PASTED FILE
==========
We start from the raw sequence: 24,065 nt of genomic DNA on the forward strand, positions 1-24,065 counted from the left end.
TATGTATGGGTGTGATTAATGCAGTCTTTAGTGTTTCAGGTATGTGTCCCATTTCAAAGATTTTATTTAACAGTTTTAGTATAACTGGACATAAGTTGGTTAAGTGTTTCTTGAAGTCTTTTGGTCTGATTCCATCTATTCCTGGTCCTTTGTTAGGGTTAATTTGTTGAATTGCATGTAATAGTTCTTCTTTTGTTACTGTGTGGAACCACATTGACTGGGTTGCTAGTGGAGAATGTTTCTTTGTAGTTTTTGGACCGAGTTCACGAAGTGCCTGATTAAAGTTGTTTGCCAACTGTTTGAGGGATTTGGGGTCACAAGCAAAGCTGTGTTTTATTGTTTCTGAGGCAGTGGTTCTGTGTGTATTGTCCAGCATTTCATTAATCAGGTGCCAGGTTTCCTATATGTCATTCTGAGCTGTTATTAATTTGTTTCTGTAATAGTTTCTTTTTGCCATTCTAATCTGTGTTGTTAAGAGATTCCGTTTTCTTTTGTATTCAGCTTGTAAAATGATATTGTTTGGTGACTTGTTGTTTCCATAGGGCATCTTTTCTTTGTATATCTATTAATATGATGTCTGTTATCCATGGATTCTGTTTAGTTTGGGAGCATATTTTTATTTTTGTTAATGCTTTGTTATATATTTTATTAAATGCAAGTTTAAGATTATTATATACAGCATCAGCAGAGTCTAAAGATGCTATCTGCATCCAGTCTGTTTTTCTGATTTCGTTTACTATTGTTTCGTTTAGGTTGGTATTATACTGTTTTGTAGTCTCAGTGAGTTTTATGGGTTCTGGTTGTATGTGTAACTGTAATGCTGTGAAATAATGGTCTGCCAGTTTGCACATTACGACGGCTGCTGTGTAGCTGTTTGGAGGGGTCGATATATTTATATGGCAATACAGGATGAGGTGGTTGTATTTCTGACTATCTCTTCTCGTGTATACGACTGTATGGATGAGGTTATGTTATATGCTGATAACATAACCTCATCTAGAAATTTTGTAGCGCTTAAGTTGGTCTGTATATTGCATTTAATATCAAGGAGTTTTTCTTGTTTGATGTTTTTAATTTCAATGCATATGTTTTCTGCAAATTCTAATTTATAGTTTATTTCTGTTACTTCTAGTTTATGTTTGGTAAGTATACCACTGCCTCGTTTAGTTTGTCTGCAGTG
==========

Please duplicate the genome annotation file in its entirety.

We start from the raw sequence: 24,065 nt of genomic DNA on the forward strand, positions 1-24,065 counted from the left end.
TATGTATGGGTGTGATTAATGCAGTCTTTAGTGTTTCAGGTATGTGTCCCATTTCAAAGATTTTATTTAACAGTTTTAGTATAACTGGACATAAGTTGGTTAAGTGTTTCTTGAAGTCTTTTGGTCTGATTCCATCTATTCCTGGTCCTTTGTTAGGGTTAATTTGTTGAATTGCATGTAATAGTTCTTCTTTTGTTACTGTGTGGAACCACATTGACTGGGTTGCTAGTGGAGAATGTTTCTTTGTAGTTTTTGGACCGAGTTCACGAAGTGCCTGATTAAAGTTGTTTGCCAACTGTTTGAGGGATTTGGGGTCACAAGCAAAGCTGTGTTTTATTGTTTCTGAGGCAGTGGTTCTGTGTGTATTGTCCAGCATTTCATTAATCAGGTGCCAGGTTTCCTATATGTCATTCTGAGCTGTTATTAATTTGTTTCTGTAATAGTTTCTTTTTGCCATTCTAATCTGTGTTGTTAAGAGATTCCGTTTTCTTTTGTATTCAGCTTGTAAAATGATATTGTTTGGTGACTTGTTGTTTCCATAGGGCATCTTTTCTTTGTATATCTATTAATATGATGTCTGTTATCCATGGATTCTGTTTAGTTTGGGAGCATATTTTTATTTTTGTTAATGCTTTGTTATATATTTTATTAAATGCAAGTTTAAGATTATTATATACAGCATCAGCAGAGTCTAAAGATGCTATCTGCATCCAGTCTGTTTTTCTGATTTCGTTTACTATTGTTTCGTTTAGGTTGGTATTATACTGTTTTGTAGTCTCAGTGAGTTTTATGGGTTCTGGTTGTATGTGTAACTGTAATGCTGTGAAATAATGGTCTGCCAGTTTGCACATTACGACGGCTGCTGTGTAGCTGTTTGGAGGGGTCGATATATTTATATGGCAATACAGGATGAGGTGGTTGTATTTCTGACTATCTCTTCTCGTGTATACGACTGTATGGATGAGGTTATGTTATATGCTGATAACATAACCTCATCTAGAAATTTTGTAGCGCTTAAGTTGGTCTGTATATTGCATTTAATATCAAGGAGTTTTTCTTGTTTGATGTTTTTAATTTCAATGCATATGTTTTCTGCAAATTCTAATTTATAGTTTATTTCTGTTACTTCTAGTTTATGTTTGGTAAGTATACCACTGCCTCGTTTAGTTTGTCTGCAGTG